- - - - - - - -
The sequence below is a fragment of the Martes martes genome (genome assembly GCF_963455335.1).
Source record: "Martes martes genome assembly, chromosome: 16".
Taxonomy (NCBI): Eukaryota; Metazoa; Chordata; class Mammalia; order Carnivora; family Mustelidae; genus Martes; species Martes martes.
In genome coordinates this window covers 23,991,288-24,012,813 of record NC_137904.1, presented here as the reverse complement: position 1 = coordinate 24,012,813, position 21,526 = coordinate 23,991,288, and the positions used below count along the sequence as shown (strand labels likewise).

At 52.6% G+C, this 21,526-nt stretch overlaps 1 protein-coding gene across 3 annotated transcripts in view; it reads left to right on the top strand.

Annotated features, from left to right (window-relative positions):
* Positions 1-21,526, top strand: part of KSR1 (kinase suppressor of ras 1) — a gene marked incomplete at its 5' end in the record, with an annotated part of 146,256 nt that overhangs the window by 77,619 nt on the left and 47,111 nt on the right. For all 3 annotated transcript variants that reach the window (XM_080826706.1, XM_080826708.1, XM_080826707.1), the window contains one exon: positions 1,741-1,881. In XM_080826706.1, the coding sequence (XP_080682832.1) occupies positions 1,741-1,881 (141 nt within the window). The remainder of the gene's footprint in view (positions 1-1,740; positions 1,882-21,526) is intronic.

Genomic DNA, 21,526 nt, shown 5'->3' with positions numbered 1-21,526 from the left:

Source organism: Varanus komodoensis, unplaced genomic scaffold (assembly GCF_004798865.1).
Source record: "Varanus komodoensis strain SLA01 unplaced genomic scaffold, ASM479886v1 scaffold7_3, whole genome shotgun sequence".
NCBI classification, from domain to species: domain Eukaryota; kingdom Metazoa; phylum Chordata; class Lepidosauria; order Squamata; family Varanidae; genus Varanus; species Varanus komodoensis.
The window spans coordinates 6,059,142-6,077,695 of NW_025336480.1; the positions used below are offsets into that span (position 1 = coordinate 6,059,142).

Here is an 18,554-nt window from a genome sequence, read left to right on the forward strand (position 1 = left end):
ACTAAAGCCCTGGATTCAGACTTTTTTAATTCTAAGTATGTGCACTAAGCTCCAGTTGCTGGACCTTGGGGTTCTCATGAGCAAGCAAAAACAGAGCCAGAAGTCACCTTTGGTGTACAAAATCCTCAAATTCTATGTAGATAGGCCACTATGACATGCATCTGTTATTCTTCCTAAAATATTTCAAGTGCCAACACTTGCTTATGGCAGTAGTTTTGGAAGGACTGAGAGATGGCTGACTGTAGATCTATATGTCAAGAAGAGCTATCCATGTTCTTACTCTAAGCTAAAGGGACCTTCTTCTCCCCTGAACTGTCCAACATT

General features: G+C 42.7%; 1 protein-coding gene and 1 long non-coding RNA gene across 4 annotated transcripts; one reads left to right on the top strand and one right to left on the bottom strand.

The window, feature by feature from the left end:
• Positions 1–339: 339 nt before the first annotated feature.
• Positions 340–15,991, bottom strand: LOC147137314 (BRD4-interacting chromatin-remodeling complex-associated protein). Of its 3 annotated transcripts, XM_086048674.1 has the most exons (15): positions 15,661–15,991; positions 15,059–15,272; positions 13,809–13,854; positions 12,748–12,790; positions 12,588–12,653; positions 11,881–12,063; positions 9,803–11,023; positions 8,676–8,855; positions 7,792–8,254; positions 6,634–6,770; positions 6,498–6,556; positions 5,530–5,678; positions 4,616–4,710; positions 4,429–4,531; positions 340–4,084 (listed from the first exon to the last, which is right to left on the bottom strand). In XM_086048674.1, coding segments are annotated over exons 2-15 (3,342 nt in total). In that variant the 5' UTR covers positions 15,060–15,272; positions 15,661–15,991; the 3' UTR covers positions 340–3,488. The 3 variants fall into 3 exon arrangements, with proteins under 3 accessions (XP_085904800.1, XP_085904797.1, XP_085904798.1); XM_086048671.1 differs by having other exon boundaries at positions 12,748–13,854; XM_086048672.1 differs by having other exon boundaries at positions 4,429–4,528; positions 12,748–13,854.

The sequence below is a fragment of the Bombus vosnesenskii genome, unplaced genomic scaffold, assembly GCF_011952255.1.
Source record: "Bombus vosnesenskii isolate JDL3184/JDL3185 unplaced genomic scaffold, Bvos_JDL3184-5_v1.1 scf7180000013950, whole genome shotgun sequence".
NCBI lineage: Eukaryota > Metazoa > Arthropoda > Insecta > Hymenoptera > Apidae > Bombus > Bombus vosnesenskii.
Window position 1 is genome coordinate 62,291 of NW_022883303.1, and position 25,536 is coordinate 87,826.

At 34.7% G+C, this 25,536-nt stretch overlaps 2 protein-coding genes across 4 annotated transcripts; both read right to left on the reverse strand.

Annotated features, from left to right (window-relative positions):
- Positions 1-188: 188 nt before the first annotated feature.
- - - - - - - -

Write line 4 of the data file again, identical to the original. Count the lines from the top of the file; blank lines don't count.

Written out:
In genome coordinates this window covers 23,991,288-24,012,813 of record NC_137904.1, presented here as the reverse complement: position 1 = coordinate 24,012,813, position 21,526 = coordinate 23,991,288, and the positions used below count along the sequence as shown (strand labels likewise).